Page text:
For those of you who disagree with Dick Cheney’s warning to us to prepare for war for the next generation, please support anyone who will stop this madness. Please organize and then vote for peace. People around the world need us to stand up and speak out for ourselves and for them because Iran and Venezuela are also in the cross-hairs.
Libyans don’t need NATO helicopter gunships, smart bombs, cruise missiles and depleted uranium to settle their differences. NATO’s “humanitarian intervention” needs to be exposed for what it is with the bright, shining light of the truth.
Libyans don’t need NATO helicopter gunships, smart bombs, cruise missiles and depleted uranium to settle their differences.
As dusk descends on Tripoli, let me prepare myself with the local civilian population for some more NATO humanitarianism.
Stop bombing Africa and the poor of the world!
For news from, by and about Cynthia McKinney, former Georgia congresswoman and Green Party presidential candidate, check these websites: http://dignity.ning.com/, http://www.enduswars.org, http://www.livestream.com/dignity, http://www.twitter.com/dignityaction, http://www.myspace.com/dignityaction, http://www.myspace.com/runcynthiarun, http://www.twitter.com/cynthiamckinney, http://www.facebook.com/CynthiaMcKinney and http://www.youtube.com/runcynthiarun.
Former U.S. congresswoman McKinney speaks on state TV in Libya
by the CNN Wire Staff
(CNN) May 22, 2011 – A former U.S. congresswoman slammed U.S. policy on Libyan state TV late Saturday and stressed the “last thing we need to do is spend money on death, destruction and war.”
The station is fiercely loyal to Moammar Gadhafi and her interview was spliced with what appeared to be rallies in support of the embattled Libyan leader.
“I think that it’s very important that people understand what is happening here. And it’s important that people all over the world see the truth. And that is why I am here … to understand the truth,” former Rep. Cynthia McKinney said during a live interview.
“It’s important that people all over the world see the truth. And that is why I am here … to understand the truth,” former Rep. Cynthia McKinney said.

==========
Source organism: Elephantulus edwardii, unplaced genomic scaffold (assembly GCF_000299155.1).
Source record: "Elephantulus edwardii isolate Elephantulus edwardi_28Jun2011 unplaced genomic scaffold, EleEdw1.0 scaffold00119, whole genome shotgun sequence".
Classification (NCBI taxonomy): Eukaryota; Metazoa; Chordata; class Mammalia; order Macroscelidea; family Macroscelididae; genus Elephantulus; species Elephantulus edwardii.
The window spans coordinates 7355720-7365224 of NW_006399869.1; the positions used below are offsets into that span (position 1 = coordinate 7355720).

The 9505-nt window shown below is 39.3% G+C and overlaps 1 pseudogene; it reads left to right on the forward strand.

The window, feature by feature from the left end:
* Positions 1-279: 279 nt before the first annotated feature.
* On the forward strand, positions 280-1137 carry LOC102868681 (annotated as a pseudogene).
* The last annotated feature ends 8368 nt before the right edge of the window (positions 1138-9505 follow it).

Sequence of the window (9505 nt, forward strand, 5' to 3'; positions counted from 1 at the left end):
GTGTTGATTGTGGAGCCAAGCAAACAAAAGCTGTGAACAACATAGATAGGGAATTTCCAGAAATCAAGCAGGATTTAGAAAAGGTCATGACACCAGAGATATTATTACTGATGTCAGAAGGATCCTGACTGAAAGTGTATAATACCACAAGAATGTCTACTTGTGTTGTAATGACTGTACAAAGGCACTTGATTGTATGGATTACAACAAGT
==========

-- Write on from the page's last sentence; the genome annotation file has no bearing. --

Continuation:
She said she was invited to Libya by the “nongovernmental organization for fact-finding,” adding that she intends to bring more people to the country soon so that “they too can understand.”
NATO warplanes have been pounding military targets since March after the U.N. Security Council approved a resolution to protect civilians by any means necessary, as Gadhafi’s forces try to quash a nearly three-month revolt against the leader’s roughly 42 years of rule.
Gadhafi’s government has repeatedly urged the international community to send fact-finding teams to Libya to report what’s happening on the ground.
At one point during the interview, state TV cut to what it said were live airstrikes, hitting Gadhafi’s compound.
“Is that a bomb?” McKinney asked.
“I want to say categorically and very clearly that these policies of war … are not what the people of the United States stand for, and it’s not what African-Americans stand for,” she told state TV.
“These policies of war … are not what the people of the United States stand for, and it’s not what African-Americans stand for.”
The former Georgia representative also slammed the economic policies of U.S. President Barack Obama and said the government of the United States no longer represents the interests of the American people.
“Under the economic policies of the Obama administration, those who have the least are losing the most. And those who have the most are getting even more,” she said. “The situation in the United States is becoming more dire for average ordinary Americans, and the last thing we need to do is to spend money on death, destruction and war.”
Separately, McKinney appeared on state-run Press TV this week in Iran. She was reported to be in Tehran attending the International Conference on Global Alliance Against Terrorism for a Just Peace.
This story first appeared on CNN World.